That is changing, particularly in the Romney campaign, as the former Massachusetts governor begins to set his sights on the general election. Advisers say Romney, cast by the Obama campaign as a foreign policy novice, is unwilling to concede the issue in what both sides say would be a close race.
The emergence of foreign policy in the campaign comes during a particularly difficult period in Afghanistan and at a time when fears are rising about Iran’s nuclear program.
Those concerns, and new ones about what Obama intends to do overseas if reelected, have elevated the issue in the race. Advisers say Romney intends to deliver a major foreign policy address in April or May, depending on the status of the primary contest, and create what one adviser described as a series of “platforms” to highlight the differences between the two candidates.
“In the end, this president will lose because he failed on the economy — that’s the referendum,” said Richard S. Williamson, a senior foreign policy adviser to the Romney campaign. “But the same sort of naivete and fecklessness have been evident on the foreign policy side as well. And we welcome having that debate.”
Advised primarily by veterans of the Reagan and both Bush administrations, Romney has been bolder in recent weeks in contrasting his foreign policy views with those of Obama.
In his speeches, Romney has proposed a more confrontational approach to China, Russia, Iran and other countries, one that would clearly identify the United States’ friends and enemies and treat them accordingly. He has also used blunt, swaggering language on the stump that at times has evoked the Cold War era, including his pledge to “devote myself to an American century.”
“And,” he said in his seminal foreign policy speech at The Citadel last October, “I will never, ever apologize for America.” On Thursday, former president George H.W. Bush, who made a similar pledge as vice president, endorsed Romney’s candidacy.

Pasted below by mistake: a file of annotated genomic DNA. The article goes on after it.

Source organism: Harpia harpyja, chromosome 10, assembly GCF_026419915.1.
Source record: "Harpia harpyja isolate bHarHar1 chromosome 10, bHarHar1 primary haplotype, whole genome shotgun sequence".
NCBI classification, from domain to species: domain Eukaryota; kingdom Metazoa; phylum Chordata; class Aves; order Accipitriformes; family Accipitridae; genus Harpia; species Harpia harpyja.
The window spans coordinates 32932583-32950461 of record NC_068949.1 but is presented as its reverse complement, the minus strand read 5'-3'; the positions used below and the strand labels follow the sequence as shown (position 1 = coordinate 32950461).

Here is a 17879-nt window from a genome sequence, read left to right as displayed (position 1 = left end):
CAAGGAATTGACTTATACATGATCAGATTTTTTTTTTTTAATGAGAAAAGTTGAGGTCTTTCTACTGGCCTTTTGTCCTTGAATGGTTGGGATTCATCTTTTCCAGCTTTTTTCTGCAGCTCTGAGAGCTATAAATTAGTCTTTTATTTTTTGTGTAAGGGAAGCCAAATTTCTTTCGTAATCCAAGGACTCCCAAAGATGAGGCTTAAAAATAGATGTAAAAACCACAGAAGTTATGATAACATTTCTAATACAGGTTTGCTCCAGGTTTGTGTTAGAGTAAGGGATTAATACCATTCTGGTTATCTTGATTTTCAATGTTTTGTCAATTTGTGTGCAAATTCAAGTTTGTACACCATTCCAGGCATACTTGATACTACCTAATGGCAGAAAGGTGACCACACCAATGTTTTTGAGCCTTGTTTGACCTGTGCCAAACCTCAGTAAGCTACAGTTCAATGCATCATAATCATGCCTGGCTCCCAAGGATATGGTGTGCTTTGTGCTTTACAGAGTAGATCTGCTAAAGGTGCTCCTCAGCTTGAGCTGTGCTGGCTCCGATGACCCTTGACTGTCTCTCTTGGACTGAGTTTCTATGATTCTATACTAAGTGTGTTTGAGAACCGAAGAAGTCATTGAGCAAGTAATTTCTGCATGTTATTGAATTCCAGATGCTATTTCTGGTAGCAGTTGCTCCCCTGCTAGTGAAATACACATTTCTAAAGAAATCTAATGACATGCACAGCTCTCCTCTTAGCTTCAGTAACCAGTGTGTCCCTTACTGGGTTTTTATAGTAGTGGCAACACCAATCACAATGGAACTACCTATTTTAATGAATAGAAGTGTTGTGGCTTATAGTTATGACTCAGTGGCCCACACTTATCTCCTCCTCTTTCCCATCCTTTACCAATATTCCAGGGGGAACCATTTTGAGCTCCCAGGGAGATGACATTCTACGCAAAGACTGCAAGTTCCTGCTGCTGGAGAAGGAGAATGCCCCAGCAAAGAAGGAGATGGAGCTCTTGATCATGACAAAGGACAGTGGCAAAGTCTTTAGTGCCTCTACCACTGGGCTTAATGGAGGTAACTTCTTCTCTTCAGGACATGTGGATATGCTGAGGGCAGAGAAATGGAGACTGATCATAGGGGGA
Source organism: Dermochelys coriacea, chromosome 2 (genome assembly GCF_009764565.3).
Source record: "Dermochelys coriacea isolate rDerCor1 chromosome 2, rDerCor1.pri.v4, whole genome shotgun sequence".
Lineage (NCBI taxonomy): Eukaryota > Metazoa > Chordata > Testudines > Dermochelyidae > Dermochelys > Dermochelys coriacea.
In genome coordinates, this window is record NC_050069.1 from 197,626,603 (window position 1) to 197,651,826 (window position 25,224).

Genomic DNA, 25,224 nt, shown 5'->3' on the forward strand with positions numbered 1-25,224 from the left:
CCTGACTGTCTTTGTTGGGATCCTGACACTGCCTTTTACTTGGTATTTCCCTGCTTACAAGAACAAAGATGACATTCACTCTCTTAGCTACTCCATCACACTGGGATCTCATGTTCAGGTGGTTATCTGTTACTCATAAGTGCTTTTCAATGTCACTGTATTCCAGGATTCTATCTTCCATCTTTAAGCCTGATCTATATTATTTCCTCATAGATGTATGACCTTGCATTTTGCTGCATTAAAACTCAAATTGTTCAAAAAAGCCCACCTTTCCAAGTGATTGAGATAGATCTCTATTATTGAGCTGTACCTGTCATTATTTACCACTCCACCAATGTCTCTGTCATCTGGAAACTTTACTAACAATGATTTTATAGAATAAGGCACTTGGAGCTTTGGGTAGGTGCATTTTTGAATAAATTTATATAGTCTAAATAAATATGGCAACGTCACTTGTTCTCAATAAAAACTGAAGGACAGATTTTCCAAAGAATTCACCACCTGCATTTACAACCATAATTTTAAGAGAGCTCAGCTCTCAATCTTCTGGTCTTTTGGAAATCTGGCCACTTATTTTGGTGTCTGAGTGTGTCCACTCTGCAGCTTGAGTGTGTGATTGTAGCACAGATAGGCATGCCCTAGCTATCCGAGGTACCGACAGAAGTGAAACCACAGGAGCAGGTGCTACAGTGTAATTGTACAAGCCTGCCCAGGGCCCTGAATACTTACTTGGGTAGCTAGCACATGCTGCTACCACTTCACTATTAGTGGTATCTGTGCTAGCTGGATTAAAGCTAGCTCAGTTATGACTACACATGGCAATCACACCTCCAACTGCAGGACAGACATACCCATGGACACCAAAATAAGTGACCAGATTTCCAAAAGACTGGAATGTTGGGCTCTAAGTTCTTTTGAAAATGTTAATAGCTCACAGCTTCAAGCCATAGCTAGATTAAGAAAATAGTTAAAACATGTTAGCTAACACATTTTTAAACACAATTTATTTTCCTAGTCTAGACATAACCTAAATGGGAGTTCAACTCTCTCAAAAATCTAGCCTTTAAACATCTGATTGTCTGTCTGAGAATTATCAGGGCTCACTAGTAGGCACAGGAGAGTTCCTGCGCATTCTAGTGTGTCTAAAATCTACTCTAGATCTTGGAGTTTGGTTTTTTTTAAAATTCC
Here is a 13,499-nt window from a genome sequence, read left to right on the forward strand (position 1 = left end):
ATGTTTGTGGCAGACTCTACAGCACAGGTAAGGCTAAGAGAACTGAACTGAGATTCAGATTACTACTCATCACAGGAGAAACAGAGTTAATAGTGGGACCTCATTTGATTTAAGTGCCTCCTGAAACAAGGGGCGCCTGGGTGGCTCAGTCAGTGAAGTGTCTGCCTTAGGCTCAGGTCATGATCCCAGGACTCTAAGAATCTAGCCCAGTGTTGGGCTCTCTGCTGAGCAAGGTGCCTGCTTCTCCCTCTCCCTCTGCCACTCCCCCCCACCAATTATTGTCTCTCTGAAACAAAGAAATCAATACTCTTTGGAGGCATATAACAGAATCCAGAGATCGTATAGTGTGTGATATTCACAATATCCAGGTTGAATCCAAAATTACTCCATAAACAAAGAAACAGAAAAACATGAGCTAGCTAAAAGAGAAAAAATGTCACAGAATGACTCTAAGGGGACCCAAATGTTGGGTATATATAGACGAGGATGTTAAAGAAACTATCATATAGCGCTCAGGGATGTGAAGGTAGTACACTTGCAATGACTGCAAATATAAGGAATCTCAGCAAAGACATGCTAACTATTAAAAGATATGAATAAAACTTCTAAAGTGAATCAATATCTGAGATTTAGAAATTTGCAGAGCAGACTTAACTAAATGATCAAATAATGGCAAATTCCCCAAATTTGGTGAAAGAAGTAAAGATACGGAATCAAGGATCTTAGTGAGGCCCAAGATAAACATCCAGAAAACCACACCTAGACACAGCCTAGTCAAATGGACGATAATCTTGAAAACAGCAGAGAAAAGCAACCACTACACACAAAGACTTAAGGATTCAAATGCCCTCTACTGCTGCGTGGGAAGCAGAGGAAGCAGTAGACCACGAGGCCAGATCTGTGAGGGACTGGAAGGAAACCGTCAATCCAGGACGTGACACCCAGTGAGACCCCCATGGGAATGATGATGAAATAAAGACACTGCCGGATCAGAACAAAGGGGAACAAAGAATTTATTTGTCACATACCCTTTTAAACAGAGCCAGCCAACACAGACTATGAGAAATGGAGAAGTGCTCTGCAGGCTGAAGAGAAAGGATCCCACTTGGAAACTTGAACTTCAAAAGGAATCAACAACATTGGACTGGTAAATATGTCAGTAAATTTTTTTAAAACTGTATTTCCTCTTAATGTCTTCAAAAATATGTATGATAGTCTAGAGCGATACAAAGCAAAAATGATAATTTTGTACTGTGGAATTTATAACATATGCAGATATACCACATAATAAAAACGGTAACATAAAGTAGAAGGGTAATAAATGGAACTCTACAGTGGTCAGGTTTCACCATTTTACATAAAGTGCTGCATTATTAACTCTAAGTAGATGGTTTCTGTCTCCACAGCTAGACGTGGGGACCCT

The political opportunity Romney sees in foreign policy was reflected this week when he seized on Obama’s open-mike conversation with his Russian counterpart, Dmitry Medvedev. In what he thought was a private exchange, Obama asked for more “space” during his reelection campaign that, if successful, would allow him to be more “flexible” in addressing Russia’s concerns during his next term.
Romney said Obama “signaled that he’s going to cave to Russia,” calling the country the United States’ “number one geopolitical foe.” He followed that up with an op-ed in Foreign Policy magazine, the title of which contended that Obama’s “ ‘hot mic’ diplomacy is endangering America.”
In recent weeks, Romney also has described Obama’s policy to stop Iran’s nuclear enrichment program as a failure, criticized his defense budget as cutting too deeply at a time of rising international threats, and hammered home his contention that the president has “thrown Israel under the bus” by pressuring its leaders to return to the peace table with the Palestinians.
Obama and his advisers say they welcome the debate and believe that the president’s positions are far more in line with public opinion than Romney’s, which they often characterize as anachronistic.
Asked Thursday about Romney’s characterization of Russia, White House press secretary Jay Carney told reporters: “I’m pretty sure the Cold War ended when some of the folks in this room were still in elementary school. And any suggestion that Russia is America’s number one geopolitical foe represents a profound — or unique — understanding of recent history.”
Other Republicans are speaking up on foreign policy, too. In a speech Thursday in California, former senator Rick Santorum (Pa.) said that Obama’s policies are “destructive for our economy, destructive for our reputation around the world and for our national security.”
Much of Obama’s foreign policy, which has emphasized collective action, has been a response to that of his predecessor, George W. Bush, who after the Sept. 11, 2001, attacks sent U.S. forces into two Muslim nations and who alienated some traditional U.S. allies with a largely unilateral approach.